NTL families come in all shapes and sizes! There is no one model of permanency that our families follow—each situation is tailored to the individual participants and youth-led. Whether the young person is living with you or not (currently) might influence the ways you will work on building the bond (it is often easier to establish a relationship if you are living together) but at the heart, it is about providing a young person with a sense of unconditional commitment and support. Some young people may not want to live with you but they still need people to rely on and a place to belong, and for some young people finding safe and stable housing with a family is an important part of their permanency journey.


One of the great suggestions for our newsletter from our Never Too Late community is that we share a tip each month. A tip can include a strategy, or reminder, that is particularly helpful when providing permanency to a foster care alumni. It's a reminder to communicate with trauma awareness, to remember that life trajectories and needs are different and unique when you've experienced disrupted attachments, multiple traumas and loss. And as humans to youth it is our responsibility to try differently and shift our expectations in order to better meet the needs of our youth.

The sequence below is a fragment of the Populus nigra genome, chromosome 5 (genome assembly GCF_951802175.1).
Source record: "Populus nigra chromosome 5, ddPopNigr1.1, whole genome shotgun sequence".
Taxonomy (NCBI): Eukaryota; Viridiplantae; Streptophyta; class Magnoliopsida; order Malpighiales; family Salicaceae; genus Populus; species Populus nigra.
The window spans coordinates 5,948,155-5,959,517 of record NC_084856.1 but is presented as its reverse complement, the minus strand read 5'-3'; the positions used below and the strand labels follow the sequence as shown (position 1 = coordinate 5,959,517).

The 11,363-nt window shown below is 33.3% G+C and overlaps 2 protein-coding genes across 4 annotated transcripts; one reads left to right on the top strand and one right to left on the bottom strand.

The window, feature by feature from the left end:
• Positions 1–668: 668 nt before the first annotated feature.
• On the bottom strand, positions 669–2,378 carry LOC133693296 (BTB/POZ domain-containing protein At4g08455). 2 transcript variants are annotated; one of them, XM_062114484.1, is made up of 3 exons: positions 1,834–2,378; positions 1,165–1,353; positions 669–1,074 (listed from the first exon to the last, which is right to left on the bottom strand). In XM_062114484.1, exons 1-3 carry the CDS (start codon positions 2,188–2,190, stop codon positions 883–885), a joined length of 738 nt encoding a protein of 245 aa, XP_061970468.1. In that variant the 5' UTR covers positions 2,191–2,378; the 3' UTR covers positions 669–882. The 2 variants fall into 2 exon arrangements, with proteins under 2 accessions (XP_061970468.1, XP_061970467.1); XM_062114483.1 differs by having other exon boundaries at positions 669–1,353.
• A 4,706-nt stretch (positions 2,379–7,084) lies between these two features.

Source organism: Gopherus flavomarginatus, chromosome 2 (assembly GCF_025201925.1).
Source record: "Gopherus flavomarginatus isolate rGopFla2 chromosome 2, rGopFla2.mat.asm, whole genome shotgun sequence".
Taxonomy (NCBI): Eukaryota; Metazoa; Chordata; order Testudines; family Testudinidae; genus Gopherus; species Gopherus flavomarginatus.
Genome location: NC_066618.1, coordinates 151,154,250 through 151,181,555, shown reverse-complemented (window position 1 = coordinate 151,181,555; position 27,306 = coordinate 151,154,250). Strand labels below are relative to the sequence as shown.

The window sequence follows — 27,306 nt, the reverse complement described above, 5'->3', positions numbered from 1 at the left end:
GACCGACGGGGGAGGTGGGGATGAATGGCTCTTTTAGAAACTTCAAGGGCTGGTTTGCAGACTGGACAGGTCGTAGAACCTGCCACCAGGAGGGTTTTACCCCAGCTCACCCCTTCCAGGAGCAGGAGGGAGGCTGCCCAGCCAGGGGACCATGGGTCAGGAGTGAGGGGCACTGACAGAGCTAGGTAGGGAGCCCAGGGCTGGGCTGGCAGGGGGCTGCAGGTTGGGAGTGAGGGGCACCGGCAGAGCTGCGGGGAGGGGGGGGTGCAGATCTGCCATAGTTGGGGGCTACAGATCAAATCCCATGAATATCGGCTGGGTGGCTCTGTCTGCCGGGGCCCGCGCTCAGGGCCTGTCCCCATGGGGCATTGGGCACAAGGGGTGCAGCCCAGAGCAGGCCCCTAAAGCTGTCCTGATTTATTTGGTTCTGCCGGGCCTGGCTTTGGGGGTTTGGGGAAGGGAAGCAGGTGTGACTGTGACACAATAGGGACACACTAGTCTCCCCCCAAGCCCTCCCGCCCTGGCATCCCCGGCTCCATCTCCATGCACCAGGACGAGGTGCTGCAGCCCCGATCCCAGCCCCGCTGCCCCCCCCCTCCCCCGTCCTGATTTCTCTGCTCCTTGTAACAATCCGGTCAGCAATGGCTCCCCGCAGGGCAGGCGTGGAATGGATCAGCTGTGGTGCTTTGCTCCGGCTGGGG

If you have a tip to share we'd love to hear it. Please feel free to share it here

NTL Youth tip of the month:
Whenever possible, try to be available to your young person during 'emergencies'. These moments are really important to some of us and it can be a great time for bonding. I'm lucky that my human was there for me during a time like this not long ago  

Please forward this newsletter to anyone who might be interested in finding out more about the movement to promote permanency for all children and youth in and from care. 

Looking for more information on the Never Too Late Program? 
Visit us at and follow us on Instagram @nevertoolate.on.
Copyright © 2020 Never Too Late for a Family/ACO, All rights reserved.